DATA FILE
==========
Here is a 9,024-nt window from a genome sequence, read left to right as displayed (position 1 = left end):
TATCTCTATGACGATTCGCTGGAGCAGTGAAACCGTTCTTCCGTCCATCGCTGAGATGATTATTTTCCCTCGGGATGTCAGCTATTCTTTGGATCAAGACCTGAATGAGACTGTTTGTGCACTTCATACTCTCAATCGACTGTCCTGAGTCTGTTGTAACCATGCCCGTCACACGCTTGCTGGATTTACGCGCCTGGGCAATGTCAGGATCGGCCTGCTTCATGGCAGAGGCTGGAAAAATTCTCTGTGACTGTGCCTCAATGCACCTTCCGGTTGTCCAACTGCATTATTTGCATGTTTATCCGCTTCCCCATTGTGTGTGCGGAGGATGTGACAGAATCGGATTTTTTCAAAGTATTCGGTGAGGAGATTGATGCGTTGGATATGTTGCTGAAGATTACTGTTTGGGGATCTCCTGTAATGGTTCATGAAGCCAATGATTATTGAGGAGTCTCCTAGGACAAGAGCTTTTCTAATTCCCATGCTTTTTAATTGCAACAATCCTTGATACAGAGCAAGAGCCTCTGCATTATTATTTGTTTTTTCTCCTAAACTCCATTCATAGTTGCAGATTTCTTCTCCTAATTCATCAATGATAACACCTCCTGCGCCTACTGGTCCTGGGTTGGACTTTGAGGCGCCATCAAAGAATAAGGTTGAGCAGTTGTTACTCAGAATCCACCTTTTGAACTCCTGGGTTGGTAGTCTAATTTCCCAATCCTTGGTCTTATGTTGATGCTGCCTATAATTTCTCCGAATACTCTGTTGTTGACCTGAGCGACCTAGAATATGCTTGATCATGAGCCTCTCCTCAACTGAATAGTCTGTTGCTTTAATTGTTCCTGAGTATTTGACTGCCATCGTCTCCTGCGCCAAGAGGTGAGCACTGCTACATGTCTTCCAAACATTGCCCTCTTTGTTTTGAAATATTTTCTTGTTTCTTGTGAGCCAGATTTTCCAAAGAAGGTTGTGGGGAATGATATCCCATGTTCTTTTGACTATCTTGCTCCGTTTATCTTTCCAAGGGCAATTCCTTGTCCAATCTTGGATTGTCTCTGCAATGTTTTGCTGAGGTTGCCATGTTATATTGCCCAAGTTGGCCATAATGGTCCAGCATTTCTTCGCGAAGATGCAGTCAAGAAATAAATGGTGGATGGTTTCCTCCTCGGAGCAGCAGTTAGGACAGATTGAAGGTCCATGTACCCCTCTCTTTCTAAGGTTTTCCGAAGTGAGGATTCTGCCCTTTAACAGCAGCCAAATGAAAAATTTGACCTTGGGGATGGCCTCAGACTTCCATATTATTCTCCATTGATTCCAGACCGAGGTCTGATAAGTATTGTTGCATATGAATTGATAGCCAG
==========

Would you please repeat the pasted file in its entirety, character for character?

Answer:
Here is a 9,024-nt window from a genome sequence, read left to right as displayed (position 1 = left end):
TATCTCTATGACGATTCGCTGGAGCAGTGAAACCGTTCTTCCGTCCATCGCTGAGATGATTATTTTCCCTCGGGATGTCAGCTATTCTTTGGATCAAGACCTGAATGAGACTGTTTGTGCACTTCATACTCTCAATCGACTGTCCTGAGTCTGTTGTAACCATGCCCGTCACACGCTTGCTGGATTTACGCGCCTGGGCAATGTCAGGATCGGCCTGCTTCATGGCAGAGGCTGGAAAAATTCTCTGTGACTGTGCCTCAATGCACCTTCCGGTTGTCCAACTGCATTATTTGCATGTTTATCCGCTTCCCCATTGTGTGTGCGGAGGATGTGACAGAATCGGATTTTTTCAAAGTATTCGGTGAGGAGATTGATGCGTTGGATATGTTGCTGAAGATTACTGTTTGGGGATCTCCTGTAATGGTTCATGAAGCCAATGATTATTGAGGAGTCTCCTAGGACAAGAGCTTTTCTAATTCCCATGCTTTTTAATTGCAACAATCCTTGATACAGAGCAAGAGCCTCTGCATTATTATTTGTTTTTTCTCCTAAACTCCATTCATAGTTGCAGATTTCTTCTCCTAATTCATCAATGATAACACCTCCTGCGCCTACTGGTCCTGGGTTGGACTTTGAGGCGCCATCAAAGAATAAGGTTGAGCAGTTGTTACTCAGAATCCACCTTTTGAACTCCTGGGTTGGTAGTCTAATTTCCCAATCCTTGGTCTTATGTTGATGCTGCCTATAATTTCTCCGAATACTCTGTTGTTGACCTGAGCGACCTAGAATATGCTTGATCATGAGCCTCTCCTCAACTGAATAGTCTGTTGCTTTAATTGTTCCTGAGTATTTGACTGCCATCGTCTCCTGCGCCAAGAGGTGAGCACTGCTACATGTCTTCCAAACATTGCCCTCTTTGTTTTGAAATATTTTCTTGTTTCTTGTGAGCCAGATTTTCCAAAGAAGGTTGTGGGGAATGATATCCCATGTTCTTTTGACTATCTTGCTCCGTTTATCTTTCCAAGGGCAATTCCTTGTCCAATCTTGGATTGTCTCTGCAATGTTTTGCTGAGGTTGCCATGTTATATTGCCCAAGTTGGCCATAATGGTCCAGCATTTCTTCGCGAAGATGCAGTCAAGAAATAAATGGTGGATGGTTTCCTCCTCGGAGCAGCAGTTAGGACAGATTGAAGGTCCATGTACCCCTCTCTTTCTAAGGTTTTCCGAAGTGAGGATTCTGCCCTTTAACAGCAGCCAAATGAAAAATTTGACCTTGGGGATGGCCTCAGACTTCCATATTATTCTCCATTGATTCCAGACCGAGGTCTGATAAGTATTGTTGCATATGAATTGATAGCCAG